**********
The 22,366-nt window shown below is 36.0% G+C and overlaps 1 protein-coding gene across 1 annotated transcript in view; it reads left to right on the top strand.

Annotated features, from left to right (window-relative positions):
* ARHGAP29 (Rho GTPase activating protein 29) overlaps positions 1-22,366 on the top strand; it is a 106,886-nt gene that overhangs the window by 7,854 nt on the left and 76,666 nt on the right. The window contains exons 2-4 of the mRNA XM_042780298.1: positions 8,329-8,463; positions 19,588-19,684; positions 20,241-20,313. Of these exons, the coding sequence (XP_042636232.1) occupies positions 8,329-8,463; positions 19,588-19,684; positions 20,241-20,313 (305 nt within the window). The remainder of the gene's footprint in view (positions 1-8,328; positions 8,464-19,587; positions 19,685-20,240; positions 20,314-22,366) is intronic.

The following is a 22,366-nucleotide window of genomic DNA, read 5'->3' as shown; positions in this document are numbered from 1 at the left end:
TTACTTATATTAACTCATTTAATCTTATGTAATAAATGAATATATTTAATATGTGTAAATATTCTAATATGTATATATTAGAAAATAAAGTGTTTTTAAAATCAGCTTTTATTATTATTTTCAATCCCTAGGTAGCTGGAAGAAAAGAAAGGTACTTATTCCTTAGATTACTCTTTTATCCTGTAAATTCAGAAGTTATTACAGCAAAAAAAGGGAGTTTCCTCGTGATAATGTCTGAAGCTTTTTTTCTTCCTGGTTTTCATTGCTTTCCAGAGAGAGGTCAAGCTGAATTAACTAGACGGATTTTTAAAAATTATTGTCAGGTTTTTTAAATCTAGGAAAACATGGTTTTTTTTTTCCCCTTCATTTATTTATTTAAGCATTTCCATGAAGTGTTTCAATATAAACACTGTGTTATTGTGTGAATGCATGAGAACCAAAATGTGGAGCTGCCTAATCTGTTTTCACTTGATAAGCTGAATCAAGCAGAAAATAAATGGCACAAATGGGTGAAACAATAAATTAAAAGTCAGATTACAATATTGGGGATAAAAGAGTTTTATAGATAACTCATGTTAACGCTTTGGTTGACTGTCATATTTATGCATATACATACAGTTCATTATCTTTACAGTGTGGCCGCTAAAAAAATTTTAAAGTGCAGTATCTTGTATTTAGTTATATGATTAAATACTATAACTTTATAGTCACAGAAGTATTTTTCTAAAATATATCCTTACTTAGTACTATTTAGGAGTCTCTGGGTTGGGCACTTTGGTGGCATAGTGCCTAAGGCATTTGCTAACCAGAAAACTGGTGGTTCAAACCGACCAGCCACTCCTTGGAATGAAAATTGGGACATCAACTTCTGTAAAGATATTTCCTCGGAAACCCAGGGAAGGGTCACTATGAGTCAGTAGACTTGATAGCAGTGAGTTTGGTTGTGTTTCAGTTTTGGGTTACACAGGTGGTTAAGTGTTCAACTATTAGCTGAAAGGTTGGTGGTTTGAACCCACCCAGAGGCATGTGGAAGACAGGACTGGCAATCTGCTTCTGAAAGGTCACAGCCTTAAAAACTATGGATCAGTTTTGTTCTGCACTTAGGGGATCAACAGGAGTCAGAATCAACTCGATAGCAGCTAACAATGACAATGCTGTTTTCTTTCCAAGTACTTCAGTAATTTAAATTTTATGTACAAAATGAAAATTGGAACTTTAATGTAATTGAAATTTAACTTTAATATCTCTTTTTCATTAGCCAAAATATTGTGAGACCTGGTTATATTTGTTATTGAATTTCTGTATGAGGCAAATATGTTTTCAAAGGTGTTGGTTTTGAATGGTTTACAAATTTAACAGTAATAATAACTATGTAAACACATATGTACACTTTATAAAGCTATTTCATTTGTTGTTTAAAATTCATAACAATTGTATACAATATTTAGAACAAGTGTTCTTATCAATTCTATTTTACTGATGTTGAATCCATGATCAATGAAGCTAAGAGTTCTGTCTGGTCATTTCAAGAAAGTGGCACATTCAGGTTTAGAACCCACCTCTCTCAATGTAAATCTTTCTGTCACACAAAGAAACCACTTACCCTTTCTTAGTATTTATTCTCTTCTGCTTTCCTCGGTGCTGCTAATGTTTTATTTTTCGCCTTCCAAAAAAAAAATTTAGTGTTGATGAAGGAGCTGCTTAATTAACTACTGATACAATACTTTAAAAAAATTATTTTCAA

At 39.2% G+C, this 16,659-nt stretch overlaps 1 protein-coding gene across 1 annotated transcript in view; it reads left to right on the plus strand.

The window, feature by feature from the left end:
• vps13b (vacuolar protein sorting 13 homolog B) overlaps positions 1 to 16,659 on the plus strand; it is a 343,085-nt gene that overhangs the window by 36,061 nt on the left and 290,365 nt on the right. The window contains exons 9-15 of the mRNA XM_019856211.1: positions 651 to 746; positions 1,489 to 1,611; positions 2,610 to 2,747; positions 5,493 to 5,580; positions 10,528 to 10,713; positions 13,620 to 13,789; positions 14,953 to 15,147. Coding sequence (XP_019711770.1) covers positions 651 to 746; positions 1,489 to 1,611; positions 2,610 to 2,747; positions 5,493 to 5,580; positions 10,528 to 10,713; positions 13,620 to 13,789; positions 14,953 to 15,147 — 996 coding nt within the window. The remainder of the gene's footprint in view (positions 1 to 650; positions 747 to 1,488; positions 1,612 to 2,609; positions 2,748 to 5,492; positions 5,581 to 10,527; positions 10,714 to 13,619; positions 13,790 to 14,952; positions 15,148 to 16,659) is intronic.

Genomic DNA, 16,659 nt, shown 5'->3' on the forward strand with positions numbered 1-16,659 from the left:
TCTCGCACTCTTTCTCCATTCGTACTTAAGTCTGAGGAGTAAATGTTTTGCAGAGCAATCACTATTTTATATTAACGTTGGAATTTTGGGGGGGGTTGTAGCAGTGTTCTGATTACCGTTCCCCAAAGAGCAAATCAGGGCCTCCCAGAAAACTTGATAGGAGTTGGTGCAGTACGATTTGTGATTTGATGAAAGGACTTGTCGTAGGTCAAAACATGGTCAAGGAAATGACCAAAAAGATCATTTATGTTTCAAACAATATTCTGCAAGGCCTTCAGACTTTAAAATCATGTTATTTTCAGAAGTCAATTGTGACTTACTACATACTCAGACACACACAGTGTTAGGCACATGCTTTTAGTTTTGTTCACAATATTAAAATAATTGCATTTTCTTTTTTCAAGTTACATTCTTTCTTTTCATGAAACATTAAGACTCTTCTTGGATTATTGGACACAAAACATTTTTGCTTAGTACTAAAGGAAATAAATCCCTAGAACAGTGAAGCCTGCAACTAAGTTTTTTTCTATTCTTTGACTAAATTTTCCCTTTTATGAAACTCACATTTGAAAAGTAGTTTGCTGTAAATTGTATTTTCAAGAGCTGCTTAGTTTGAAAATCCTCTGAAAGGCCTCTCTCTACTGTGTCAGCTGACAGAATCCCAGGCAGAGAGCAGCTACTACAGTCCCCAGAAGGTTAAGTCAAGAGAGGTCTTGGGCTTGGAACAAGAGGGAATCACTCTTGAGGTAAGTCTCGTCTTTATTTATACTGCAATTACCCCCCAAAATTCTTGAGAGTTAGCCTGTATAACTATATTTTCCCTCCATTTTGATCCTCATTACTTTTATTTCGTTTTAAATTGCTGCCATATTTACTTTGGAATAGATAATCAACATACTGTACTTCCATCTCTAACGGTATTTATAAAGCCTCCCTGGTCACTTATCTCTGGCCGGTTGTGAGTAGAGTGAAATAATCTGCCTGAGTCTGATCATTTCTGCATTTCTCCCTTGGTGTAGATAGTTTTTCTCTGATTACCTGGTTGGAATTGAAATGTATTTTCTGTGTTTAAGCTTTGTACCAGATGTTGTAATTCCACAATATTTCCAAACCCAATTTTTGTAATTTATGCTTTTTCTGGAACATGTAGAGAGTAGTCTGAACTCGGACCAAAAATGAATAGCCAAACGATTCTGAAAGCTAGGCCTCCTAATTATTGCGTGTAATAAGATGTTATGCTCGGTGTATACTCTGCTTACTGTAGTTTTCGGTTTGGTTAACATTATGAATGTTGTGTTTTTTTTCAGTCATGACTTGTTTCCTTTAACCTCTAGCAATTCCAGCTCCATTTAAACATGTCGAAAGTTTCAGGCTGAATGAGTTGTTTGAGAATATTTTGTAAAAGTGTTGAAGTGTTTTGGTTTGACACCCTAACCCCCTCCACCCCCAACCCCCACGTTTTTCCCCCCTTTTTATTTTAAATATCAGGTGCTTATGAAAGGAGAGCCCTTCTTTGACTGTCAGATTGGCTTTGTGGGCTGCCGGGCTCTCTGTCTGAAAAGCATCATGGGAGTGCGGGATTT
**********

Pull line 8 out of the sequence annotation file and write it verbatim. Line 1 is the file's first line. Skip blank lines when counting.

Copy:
• vps13b (vacuolar protein sorting 13 homolog B) overlaps positions 1 to 16,659 on the plus strand; it is a 343,085-nt gene that overhangs the window by 36,061 nt on the left and 290,365 nt on the right. The window contains exons 9-15 of the mRNA XM_019856211.1: positions 651 to 746; positions 1,489 to 1,611; positions 2,610 to 2,747; positions 5,493 to 5,580; positions 10,528 to 10,713; positions 13,620 to 13,789; positions 14,953 to 15,147. Coding sequence (XP_019711770.1) covers positions 651 to 746; positions 1,489 to 1,611; positions 2,610 to 2,747; positions 5,493 to 5,580; positions 10,528 to 10,713; positions 13,620 to 13,789; positions 14,953 to 15,147 — 996 coding nt within the window. The remainder of the gene's footprint in view (positions 1 to 650; positions 747 to 1,488; positions 1,612 to 2,609; positions 2,748 to 5,492; positions 5,581 to 10,527; positions 10,714 to 13,619; positions 13,790 to 14,952; positions 15,148 to 16,659) is intronic.